At the end of the year 2017, Blockchain technology and cryptocurrency have been established as the technology fields with significant promise in Africa. The following years witnessed a massive rise of players and a surge in investments.
SureRemit was one of the early players to find a way to harness the technology for good. The company began using blockchain technology to reduce the cost of remittance to Africa.
SureRemit is a voucher-based international remittance platform powered by blockchain technology. The platform uses cryptocurrency tokens to generate digital vouchers that can be used to transfer money. And, it provided an affordable, non-cash alternative for sending money to family and friends at home.
SureRemit was solving a significant problem.
This was at a time when, according to World Bank data, about 250 million global migrants transferred $601 billion to their home countries. More than a third of that sum went to developing countries. $39 billion of that sum came to Sub-Saharan Africa, with Nigeria receiving about $20 billion.
Many Africans had to pay significant percentages to middlemen to facilitate the transactions. According to a report, senders to Sub Saharan Africa pay the most fees, about 10% for every $200.
SureRemit claimed to charge low fees on transactions (as little as 0%) unlike existing platforms such as Moneygram and Western Union that charged a global average of about 7.45%. According to the company, it bypasses the traditional banking system by connecting customers directly to local merchants, who pay a small commission fee on each transaction.
Part of the SureGroup
Suregroup is the parent company of SureGifts, SureRemit and SureCredit. The group started out in 2014 as SureGifts, a platform for gift cards. The company was founded by Olaoluwa Samuel-Biyi, Adeoye Ojo and Babafemi Lawal to provide retail voucher solutions for gifting/ loyalty, for remittances as well as offer credit.
The 3 co-founders were former employees at Jumia Nigeria. Adeoye Ojo was a Senior Marketing Analyst/ Business Intelligence (Marketing). Babafemi Lawal was the Head of Business Intelligence (Operations) while Olaoluwa Samuel-Biyi was Head of Business Intelligence (Production and Purchasing).
SureCredit is a voucher-styled credit financing platform specifically for employees of some companies in Africa actually. Somehow, it did not scale to become a widely accepted token as much as one would expect.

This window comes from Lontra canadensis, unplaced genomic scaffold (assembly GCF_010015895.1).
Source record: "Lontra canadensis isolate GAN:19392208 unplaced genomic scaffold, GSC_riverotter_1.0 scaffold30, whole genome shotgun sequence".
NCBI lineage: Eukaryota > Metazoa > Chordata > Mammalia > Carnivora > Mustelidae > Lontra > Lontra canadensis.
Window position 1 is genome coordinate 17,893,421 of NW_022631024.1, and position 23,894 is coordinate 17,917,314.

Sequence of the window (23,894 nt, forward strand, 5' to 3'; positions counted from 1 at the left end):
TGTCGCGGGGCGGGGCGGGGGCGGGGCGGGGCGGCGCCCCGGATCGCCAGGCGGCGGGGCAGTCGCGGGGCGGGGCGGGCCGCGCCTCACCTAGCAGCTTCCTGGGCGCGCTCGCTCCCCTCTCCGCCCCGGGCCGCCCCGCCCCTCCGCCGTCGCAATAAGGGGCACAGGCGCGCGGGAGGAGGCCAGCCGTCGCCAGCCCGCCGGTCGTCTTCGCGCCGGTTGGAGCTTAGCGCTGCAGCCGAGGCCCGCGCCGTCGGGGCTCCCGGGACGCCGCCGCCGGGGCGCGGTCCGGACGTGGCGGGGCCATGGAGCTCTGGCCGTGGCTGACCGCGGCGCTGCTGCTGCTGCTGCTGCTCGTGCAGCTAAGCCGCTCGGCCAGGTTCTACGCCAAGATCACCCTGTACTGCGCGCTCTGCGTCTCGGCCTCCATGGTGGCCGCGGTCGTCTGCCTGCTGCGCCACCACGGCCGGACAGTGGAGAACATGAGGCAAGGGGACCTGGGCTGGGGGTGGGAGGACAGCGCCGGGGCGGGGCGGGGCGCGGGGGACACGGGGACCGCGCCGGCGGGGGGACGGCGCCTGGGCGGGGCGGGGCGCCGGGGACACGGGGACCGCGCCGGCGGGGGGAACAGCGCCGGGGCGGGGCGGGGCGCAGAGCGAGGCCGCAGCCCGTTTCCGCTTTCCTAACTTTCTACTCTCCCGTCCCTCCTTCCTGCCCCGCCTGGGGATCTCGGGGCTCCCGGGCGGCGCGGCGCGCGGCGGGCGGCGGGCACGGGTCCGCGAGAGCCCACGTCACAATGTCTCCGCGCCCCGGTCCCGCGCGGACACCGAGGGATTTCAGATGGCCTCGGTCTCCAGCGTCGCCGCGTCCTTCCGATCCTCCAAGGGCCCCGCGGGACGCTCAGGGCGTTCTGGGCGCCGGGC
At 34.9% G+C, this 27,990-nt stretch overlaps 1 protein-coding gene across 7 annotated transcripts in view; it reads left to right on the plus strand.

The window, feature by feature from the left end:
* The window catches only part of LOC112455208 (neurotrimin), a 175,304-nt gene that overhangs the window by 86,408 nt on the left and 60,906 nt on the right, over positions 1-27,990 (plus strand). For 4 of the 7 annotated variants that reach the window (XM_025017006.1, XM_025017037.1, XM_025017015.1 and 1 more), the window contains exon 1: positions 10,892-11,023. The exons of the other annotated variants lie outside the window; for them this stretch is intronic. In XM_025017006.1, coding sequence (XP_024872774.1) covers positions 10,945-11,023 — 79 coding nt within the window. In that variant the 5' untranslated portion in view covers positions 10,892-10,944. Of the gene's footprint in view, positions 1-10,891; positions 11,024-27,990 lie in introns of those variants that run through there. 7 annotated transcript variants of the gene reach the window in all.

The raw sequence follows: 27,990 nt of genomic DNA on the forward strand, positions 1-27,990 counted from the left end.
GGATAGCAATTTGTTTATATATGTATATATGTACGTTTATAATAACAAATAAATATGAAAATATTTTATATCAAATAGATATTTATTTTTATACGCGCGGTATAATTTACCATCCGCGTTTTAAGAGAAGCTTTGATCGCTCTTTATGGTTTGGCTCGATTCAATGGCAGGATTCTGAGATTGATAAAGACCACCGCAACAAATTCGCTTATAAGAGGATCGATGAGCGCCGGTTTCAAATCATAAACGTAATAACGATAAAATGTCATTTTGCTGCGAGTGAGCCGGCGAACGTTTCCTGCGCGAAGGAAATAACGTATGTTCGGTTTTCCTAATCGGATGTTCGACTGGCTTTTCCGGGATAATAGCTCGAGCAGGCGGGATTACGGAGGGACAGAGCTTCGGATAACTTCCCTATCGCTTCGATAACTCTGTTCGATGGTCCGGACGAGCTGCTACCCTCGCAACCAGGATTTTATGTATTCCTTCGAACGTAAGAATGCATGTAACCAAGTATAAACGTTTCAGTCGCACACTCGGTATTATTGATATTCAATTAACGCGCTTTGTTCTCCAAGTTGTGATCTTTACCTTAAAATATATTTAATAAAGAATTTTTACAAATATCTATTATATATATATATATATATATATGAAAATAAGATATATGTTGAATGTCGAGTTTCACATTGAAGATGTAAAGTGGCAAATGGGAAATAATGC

Though its tokens cannot be redeemed for cash, they can be used to confirm payment for things such as utility bills, student tuition and online consumer goods. One important approved merchant is Jumia, a popular online African merchant.
Growth, raises and expansion plans
In January 2018, SureRemit raised $7 million in Initial Coin Offering (ICO) to scale its remittance with participation from companies like Hashed, “South Korea’s largest cryptocurrency fund”. Technext recorded it as one of the top 10 raises by Nigerian startups in 2018.
Just one year and six months later, SureRemit announced its plan to expand its operations to the United States, Europe and Australia. Alongside the announcement, the company claimed that it had on-boarded some America-based merchants on its platform.
This, according to a tweet, included “BestBuy, Walmart, Adidas, Chipotle, and more.”
Similarly, it announced that people in countries across Europe- which include Finland, Belgium, Turkey, Italy, Netherlands, Spain, France, Germany, Denmark, Austria and Ireland– will now have access to its zero-fee remittance offerings.
All seems to be quiet now…
The expansion announcements in 2019 were the last major updates made by the company. This seems to be followed by some inactivity. The social media pages, for instance, have consistently shared post updates but there has been no major product, milestones or expansion announcements.
That seems too regular for a fintech company with a $7m funding.
Also, the founders’ public profiles indicate that they may be combining roles at different outfits at the same time in recent years and are not likely focused on building the company full time any longer.
For example, Olaoluwa Samuel-Biyi‘s profile on LinkedIn indicates that he is Principal, ventures at Blockchain.com, a London based company that provides crypto wallets and provides an API that enables companies to build on Bitcoin. He has also been a curator at Cryptoeconomics.com for about 5 months now. He is still a director at SureGroup, for over 7 years now.
Co-founder and Director Of Sales Operations, Adeoye Ojo is now a partner at Hashed (alongside Olaoluwa), the company that reportedly led the $7m investment round in 2018. He has been for well over 3 years now.
Hashed Capital is said to have invested in similar startups and digital assets. These include wallet.ng and crowdforce.io, virtual asset exchange, Busha.co, and LifeHack Foundation, an organization that provides human capital support to the underprivileged.
Adeoye is also a full-time director at Busha, one of Hashed’s investees. Busha is said to have the mission to connect Africa to the new digital economy using blockchain and cryptocurrencies. Busha has been around for over 2 years but it is relatively unknown in the crypto space. He is still a director at SureGroup too.
Babafemi Lawal is still a full director, going by his profile. Omolara Awoyemi, a Jumia alumni was the CEO of the group until 2019. She later moved to Facebook and eventually founded Bumpa. The identity of the present CEO is uncertain though.
SureRemit arrived at the scene just when the crypto space was going to enjoy a significant leap in Africa. 4 years down the line, the startup isn’t among the leading players in the space anymore, despite a significant early raise.
This raises a lot of questions, questions which only the team at SureGroup can explain. And, we hope they do.
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